Author Topic: Using DBE In Areas of High Nebulosity or IFN...?  (Read 180 times)

Offline jwaters125

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Using DBE In Areas of High Nebulosity or IFN...?
« on: 2019 February 17 11:56:12 »
Are there Best Known Methods or recommendations for using DBE in regions of high nebulosity or even IFN?  Any Do's or Don'ts?  Example - Wide-field Orion region - 100 to 300mm.

DBE Settings?
- Default Sample Radius
- Samples Per Row
- Subtraction vs. Division
- ...etc

- Should all areas that have visible nebulosity be avoided?
- Should 'Sample Placement' cover as much non-nebulosity area as possible OR as little as possible?
- ...etc

Thx

Offline chris.bailey

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Re: Using DBE In Areas of High Nebulosity or IFN...?
« Reply #1 on: 2019 February 18 03:40:30 »
I have to admit to sometimes downloading what I see as good images from the web, registering them with my image and placing DBE samples on the web image before applying DBE to my own. Its also useful to look at wider field images of an object as sometimes they show structures that may impinge on part of your own image and it is easy to get rid of real data with DBE.

Offline ngc1535

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Re: Using DBE In Areas of High Nebulosity or IFN...?
« Reply #2 on: 2019 February 18 13:18:35 »
Are there Best Known Methods or recommendations for using DBE in regions of high nebulosity or even IFN?  Any Do's or Don'ts?  Example - Wide-field Orion region - 100 to 300mm.

DBE Settings?
- Default Sample Radius
- Samples Per Row
- Subtraction vs. Division
- ...etc

- Should all areas that have visible nebulosity be avoided?
- Should 'Sample Placement' cover as much non-nebulosity area as possible OR as little as possible?
- ...etc

Thx

I think your statement might tacitly imply that the placement of samples in number (e.g. samples per row) or coverage is the "method" with the recommendations you seek. However, other techniques take advantage of symmetries that exist in the data for which you can make some reasonable inferences. For example if the edges (corners) of your image are attenuated due to vignetting (even after flat fielding) and due to the nebulosity in your image only one corner appears "available." You can apply a sample there and to first order correct the image for vignetting using a circular symmetry.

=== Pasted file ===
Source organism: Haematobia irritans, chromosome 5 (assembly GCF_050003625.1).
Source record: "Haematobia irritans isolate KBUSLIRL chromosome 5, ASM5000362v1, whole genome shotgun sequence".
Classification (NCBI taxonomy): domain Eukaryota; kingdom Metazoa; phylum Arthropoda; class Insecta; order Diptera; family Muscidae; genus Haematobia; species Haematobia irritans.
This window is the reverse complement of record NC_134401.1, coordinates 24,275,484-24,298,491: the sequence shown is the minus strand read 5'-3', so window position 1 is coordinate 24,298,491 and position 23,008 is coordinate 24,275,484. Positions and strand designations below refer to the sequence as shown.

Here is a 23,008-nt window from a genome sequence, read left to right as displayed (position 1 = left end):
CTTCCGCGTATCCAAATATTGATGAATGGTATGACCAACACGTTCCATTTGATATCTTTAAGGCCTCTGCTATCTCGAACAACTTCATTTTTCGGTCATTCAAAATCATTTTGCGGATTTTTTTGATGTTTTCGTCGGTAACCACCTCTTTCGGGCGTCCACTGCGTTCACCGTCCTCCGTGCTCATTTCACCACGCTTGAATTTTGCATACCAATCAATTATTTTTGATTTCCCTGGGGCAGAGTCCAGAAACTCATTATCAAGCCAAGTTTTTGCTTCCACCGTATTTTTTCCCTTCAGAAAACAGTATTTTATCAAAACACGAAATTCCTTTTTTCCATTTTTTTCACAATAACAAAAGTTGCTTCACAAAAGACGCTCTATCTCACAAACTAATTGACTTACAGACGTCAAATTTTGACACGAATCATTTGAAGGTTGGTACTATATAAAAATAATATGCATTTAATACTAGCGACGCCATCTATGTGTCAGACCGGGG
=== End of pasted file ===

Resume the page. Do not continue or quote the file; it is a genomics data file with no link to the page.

The follow-up question is usually- but how do I know *that* one corner doesn't have nebulosity where I put my sample?? Well, you don't. At some level your data will have a faint limit of reasonable information (S/N). Chris' solution is to look at other (presumably deeper) images. This shifts the assessment of data from your control to the unknowns of a completely independent measurement from your own. The point is, I think, that if you cannot detect or tell there is signal there- it *is* to first order a reasonable sample for the sky/background. An image doesn't have infinite signal detection. Just as it is customary to choose a black level for the sky (which isn't black)- there is also a value in the S/N parameter space where you choose a limit. The samples you choose make this concrete when you apply DBE.

So sample selection is relative to your own detected things- and the choice of technique deals with the nature of your data. One thing I have found is that identifying any symmetries first (usually circular or linear gradients) and taking care of these- then if necessary with a smaller sample set taking care of what is left... works well. This tends to minimize the total number of samples and makes it easier to choose them in busy/nebulous fields.

The above is all totally an opinion and there are likely even better ways to approach the topic that I don't know about. I also have another experiential opinion that most "gradients" and issues seen in images are flat field errors and not sky gradients- which means the default method for me is "division." But this is an topic for a different thread.

-adam